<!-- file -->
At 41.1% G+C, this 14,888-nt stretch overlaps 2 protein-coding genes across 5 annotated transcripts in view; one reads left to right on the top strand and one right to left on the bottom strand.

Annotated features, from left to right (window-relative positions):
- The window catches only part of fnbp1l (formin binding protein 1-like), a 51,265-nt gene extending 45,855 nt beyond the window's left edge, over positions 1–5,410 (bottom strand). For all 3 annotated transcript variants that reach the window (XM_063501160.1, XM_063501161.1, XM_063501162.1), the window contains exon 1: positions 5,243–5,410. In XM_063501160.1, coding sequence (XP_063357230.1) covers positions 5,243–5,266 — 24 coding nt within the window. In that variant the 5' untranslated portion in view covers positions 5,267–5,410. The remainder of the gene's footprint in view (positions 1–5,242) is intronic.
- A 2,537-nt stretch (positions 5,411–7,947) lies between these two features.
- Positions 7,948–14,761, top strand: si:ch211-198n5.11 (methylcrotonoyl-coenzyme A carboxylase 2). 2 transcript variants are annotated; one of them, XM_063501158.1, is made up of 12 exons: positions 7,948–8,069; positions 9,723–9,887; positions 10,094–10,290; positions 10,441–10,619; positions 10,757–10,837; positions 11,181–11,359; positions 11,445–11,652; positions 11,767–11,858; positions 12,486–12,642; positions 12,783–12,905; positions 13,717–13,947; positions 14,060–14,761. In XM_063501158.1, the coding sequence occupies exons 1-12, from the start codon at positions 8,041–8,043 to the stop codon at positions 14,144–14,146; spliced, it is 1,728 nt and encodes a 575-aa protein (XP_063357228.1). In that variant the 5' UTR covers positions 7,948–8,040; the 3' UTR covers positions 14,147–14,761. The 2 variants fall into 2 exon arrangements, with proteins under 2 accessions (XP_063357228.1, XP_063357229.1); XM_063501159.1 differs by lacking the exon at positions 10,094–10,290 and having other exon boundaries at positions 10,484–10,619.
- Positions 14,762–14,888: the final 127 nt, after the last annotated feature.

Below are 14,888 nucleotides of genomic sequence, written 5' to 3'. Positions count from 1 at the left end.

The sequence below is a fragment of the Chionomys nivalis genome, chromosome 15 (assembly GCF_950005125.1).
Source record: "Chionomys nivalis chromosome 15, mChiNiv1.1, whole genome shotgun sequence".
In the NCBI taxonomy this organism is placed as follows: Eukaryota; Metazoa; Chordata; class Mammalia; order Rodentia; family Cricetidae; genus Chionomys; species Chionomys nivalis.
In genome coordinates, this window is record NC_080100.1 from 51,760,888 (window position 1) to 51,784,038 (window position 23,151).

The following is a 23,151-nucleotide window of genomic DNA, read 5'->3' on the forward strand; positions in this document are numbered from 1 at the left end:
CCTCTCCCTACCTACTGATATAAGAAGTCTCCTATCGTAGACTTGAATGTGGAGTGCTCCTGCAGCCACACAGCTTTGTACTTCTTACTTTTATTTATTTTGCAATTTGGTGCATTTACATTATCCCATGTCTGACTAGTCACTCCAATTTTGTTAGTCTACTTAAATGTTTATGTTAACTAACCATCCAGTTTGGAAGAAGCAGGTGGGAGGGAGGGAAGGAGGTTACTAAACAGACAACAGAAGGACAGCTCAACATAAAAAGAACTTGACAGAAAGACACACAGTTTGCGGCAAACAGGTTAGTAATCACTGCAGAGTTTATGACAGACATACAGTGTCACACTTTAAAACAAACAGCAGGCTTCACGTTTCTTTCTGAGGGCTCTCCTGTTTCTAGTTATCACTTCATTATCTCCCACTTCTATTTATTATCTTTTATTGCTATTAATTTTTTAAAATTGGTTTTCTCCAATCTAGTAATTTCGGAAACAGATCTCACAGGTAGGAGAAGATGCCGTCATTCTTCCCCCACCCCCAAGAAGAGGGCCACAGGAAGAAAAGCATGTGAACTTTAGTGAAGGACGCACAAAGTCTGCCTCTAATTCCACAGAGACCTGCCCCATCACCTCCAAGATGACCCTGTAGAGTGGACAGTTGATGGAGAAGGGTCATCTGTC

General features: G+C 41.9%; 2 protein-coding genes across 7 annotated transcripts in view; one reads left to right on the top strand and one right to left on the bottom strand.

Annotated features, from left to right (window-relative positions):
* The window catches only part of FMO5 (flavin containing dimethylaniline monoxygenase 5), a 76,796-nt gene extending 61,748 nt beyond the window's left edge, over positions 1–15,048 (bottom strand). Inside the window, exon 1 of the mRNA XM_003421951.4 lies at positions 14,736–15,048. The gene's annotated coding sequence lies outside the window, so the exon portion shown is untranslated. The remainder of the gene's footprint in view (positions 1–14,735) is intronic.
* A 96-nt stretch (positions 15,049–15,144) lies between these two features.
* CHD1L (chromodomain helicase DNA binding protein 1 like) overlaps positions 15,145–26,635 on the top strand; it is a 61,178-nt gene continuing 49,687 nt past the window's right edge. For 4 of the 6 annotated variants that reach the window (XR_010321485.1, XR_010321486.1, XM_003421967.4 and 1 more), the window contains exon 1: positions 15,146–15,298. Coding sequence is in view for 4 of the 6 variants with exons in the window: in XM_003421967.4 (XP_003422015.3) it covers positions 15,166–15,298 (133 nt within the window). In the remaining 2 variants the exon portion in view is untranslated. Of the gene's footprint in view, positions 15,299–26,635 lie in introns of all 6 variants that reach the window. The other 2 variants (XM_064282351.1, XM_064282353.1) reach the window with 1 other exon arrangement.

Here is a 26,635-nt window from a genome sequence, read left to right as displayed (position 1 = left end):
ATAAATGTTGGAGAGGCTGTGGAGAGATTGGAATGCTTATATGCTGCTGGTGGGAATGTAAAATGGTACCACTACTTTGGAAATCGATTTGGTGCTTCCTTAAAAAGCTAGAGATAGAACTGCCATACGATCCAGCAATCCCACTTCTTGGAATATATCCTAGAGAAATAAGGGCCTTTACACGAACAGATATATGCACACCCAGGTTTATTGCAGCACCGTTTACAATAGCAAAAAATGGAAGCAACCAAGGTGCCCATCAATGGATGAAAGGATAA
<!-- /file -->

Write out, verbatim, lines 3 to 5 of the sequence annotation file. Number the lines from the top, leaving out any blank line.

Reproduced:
- The window catches only part of fnbp1l (formin binding protein 1-like), a 51,265-nt gene extending 45,855 nt beyond the window's left edge, over positions 1–5,410 (bottom strand). For all 3 annotated transcript variants that reach the window (XM_063501160.1, XM_063501161.1, XM_063501162.1), the window contains exon 1: positions 5,243–5,410. In XM_063501160.1, coding sequence (XP_063357230.1) covers positions 5,243–5,266 — 24 coding nt within the window. In that variant the 5' untranslated portion in view covers positions 5,267–5,410. The remainder of the gene's footprint in view (positions 1–5,242) is intronic.
- A 2,537-nt stretch (positions 5,411–7,947) lies between these two features.
- Positions 7,948–14,761, top strand: si:ch211-198n5.11 (methylcrotonoyl-coenzyme A carboxylase 2). 2 transcript variants are annotated; one of them, XM_063501158.1, is made up of 12 exons: positions 7,948–8,069; positions 9,723–9,887; positions 10,094–10,290; positions 10,441–10,619; positions 10,757–10,837; positions 11,181–11,359; positions 11,445–11,652; positions 11,767–11,858; positions 12,486–12,642; positions 12,783–12,905; positions 13,717–13,947; positions 14,060–14,761. In XM_063501158.1, the coding sequence occupies exons 1-12, from the start codon at positions 8,041–8,043 to the stop codon at positions 14,144–14,146; spliced, it is 1,728 nt and encodes a 575-aa protein (XP_063357228.1). In that variant the 5' UTR covers positions 7,948–8,040; the 3' UTR covers positions 14,147–14,761. The 2 variants fall into 2 exon arrangements, with proteins under 2 accessions (XP_063357228.1, XP_063357229.1); XM_063501159.1 differs by lacking the exon at positions 10,094–10,290 and having other exon boundaries at positions 10,484–10,619.